Walking along Oxford Road in Manchester brought back memories of my time studying for an MA in Library and Information Management at Manchester Metropolitan University. I have only visited this part of Manchester a couple of times since graduating and this was my first time on official library business; my first time at the CILIP conference, having received a bursary from CILIP Yorkshire & Humber.

I arrived on Tuesday evening (2nd July) for a lecture on the history of the novel at The Royal Northern College of Music (RNCM). This eased me into the conference by giving me the opportunity to meet other attendees ahead of Day 1. When I arrived at The University of Manchester’s University Place the next day, I was able to find people I had spoken to the previous evening and, having had that little bit of networking practice to warm me up, I felt comfortable approaching other people that I hadn’t met and began starting discussions with librarians from all over the country.

It was a big leap forward from 18th Century fiction to Artificial Intelligence (AI) which was the topic discussed in Kriti Sharma’s keynote. Kriti explained some of the biases that have been identified in AI including facial recognition systems having high error rates for people from BAME backgrounds and recruitment systems not showing women job adverts for senior roles. Kriti said that AI must be held to account and so must its users. A big part of the problem is the historic data sets that include historic bias. We need to be aware of those and make the necessary adjustments so that AI reflects the diversity of its users.

Kriti Sharma

Kriti Sharma - Can AI create a fairer world?

Later in the day, Liz Jolly discussed her career and was candid about some of the difficulties she has dealt with on her way to becoming Chief Librarian at The British Library. She has had to be incredibly resilient and one of the main messages of the session was that the library and information profession needs to be seen as a profession for anyone. The roles we have ultimately serve to improve society and so we need to reflect society.

Liz Jolly

Liz Jolly - Chief Librarian at the British Library

At this point it is worthwhile jumping ahead to Day 2 because Hong-Anh Nguyen from the King’s Fund gave her keynote about diversity. She said that as concepts, diversity and inclusion are having a real moment in our profession and we are reflecting the discussions that wider society is having. Hong-Anh said that we often define racism as individual acts and what is more difficult is to understand how organisations and systems can be racist. She said that strategies are not actions and will not solve the problem on their own. We all need to take responsibility for ensuring our workplaces are diverse and inclusive. I think that both of these keynotes will stay in my mind throughout my career as prompts to challenge colleagues and organisations that fail to recognise the importance of being diverse and inclusive.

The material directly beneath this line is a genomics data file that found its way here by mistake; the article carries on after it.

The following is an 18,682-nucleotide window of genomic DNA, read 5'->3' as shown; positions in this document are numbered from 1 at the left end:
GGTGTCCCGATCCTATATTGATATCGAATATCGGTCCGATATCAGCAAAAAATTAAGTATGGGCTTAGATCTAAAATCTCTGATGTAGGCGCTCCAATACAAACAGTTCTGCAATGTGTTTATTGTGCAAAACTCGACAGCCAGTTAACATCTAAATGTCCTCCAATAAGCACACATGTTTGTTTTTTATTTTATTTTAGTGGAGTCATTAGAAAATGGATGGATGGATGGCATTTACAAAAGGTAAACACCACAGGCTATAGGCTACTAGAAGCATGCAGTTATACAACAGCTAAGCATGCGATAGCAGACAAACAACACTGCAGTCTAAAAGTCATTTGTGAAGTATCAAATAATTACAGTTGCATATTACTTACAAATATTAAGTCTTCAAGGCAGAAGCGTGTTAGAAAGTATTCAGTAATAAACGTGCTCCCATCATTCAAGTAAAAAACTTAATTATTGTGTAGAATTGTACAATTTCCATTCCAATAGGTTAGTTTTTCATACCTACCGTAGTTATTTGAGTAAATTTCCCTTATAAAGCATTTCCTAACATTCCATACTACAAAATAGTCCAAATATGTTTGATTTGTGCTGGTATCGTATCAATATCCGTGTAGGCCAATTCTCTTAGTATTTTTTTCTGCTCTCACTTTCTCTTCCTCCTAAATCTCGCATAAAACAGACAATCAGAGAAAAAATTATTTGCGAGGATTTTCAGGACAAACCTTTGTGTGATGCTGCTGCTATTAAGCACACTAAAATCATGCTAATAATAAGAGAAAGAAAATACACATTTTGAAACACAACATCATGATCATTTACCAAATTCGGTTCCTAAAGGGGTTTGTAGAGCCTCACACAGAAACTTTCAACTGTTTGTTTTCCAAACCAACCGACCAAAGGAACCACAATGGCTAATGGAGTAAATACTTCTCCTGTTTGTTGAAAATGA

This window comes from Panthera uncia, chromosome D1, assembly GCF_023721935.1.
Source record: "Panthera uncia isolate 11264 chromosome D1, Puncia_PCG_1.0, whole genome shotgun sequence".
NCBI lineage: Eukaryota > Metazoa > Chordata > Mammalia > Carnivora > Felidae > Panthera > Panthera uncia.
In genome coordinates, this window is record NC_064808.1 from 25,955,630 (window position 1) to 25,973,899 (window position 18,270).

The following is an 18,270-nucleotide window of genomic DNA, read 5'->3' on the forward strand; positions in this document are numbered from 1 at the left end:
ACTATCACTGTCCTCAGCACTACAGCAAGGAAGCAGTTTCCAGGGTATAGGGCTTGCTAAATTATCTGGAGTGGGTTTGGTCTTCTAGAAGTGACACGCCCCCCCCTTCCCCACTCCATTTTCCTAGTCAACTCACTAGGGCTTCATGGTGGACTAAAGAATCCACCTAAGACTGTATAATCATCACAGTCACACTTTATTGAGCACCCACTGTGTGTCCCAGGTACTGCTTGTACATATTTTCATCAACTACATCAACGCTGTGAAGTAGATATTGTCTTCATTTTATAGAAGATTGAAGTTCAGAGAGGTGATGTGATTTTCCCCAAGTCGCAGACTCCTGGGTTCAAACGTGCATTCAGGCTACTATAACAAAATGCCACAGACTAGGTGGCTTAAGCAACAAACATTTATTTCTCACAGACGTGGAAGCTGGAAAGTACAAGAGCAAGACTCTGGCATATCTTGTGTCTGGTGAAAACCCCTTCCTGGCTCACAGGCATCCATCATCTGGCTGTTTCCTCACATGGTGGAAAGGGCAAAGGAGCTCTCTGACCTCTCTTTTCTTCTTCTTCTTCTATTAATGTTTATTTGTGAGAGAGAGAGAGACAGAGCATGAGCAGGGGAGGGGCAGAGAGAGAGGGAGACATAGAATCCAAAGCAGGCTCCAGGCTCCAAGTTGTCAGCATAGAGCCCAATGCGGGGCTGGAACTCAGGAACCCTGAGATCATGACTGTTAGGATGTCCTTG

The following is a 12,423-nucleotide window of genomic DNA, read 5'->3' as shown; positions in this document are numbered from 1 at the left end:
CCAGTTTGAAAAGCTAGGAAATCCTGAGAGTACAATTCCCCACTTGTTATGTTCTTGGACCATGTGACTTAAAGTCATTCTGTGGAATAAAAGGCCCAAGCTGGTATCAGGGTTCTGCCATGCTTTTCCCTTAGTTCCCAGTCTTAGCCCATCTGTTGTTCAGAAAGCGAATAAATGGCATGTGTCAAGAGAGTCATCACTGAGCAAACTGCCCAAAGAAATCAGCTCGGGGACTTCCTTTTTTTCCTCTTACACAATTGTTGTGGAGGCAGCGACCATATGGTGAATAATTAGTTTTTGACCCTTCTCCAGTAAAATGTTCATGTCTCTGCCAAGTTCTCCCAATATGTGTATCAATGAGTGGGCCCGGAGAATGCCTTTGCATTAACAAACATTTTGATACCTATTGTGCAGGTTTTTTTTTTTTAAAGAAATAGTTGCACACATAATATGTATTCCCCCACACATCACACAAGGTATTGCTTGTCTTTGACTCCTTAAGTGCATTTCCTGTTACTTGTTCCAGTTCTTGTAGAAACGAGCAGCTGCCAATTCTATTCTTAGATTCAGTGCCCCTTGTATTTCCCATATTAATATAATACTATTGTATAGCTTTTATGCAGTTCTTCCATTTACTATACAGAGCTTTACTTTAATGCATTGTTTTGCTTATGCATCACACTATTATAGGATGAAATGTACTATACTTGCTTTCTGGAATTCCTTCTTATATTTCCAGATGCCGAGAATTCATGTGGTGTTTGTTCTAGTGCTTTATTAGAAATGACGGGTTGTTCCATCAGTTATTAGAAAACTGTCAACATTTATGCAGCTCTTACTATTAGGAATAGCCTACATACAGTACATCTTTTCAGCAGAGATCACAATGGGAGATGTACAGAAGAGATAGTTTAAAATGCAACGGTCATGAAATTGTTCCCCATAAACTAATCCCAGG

Hong-Anh Nguyen and David Stewart

Hong-Anh Nguyen from the King's Fund

There were another two really interesting keynotes on the second day of the conference. Patrick Lambe from Straits Knowledge gave a wide-ranging talk that considered the difference between information and knowledge, the importance of listening and attending in a world that favours speech, our data being exploited by companies, and how librarians exist in an eco-system in which The Good Citizen is at the centre. He also talked about the need for visible performance and having something of the teacher in us. He said that if people don’t remember us then we’re not having influence. He gave the example of successful people praising their school teachers. We also want people to remember the librarians.

Patrick Lambe - Knowledge in Society

Patrick Lambe - Knowledge in Society

Aat Vos closed the conference with a keynote about Third Places – the concept being that the First Place is home, the Second Place is work and the Third Place is somewhere else, somewhere nearby, somewhere you can invite people, somewhere you can feel safe, somewhere you can do whatever you want. This Third Place could be a library. Aat said that you can turn anywhere into somewhere, but it needs to carry a strong mental image e.g. when you think of Paris, you think of the Eiffel Tower. What do people think of when they think of your library? Is it a desirable Third Place?

Aat Vos

Aat Vos - Third Places

Reflecting on the conference as a whole, I can connect most of the sessions with the idea of adaptability and the need for purposeful change. In some of the panel sessions that I haven’t mentioned, people talked about saying yes to opportunities presented to them within their organisations that might not be viewed by some as library work. Perhaps we need to ask ourselves what the library approach would be to any given organisational issue so that we can demonstrate our value as information professionals in ways that we haven’t done previously. Rather than reacting to technological and societal issues as they present themselves as mainstream concerns, we should be at the cutting edge so that we can offer advice and support to other parts of our organisations and other elements in the eco-system that support The Good Citizen.

I am pleased to report that I now have a new Oxford Road memory; the CILIP Conference 2019. I may have finished the MA five years ago, but the learning never stops. Thank you once again CILIP Yorkshire & Humber for this excellent opportunity.

Martyn Greenwood

Airedale NHS Foundation Trust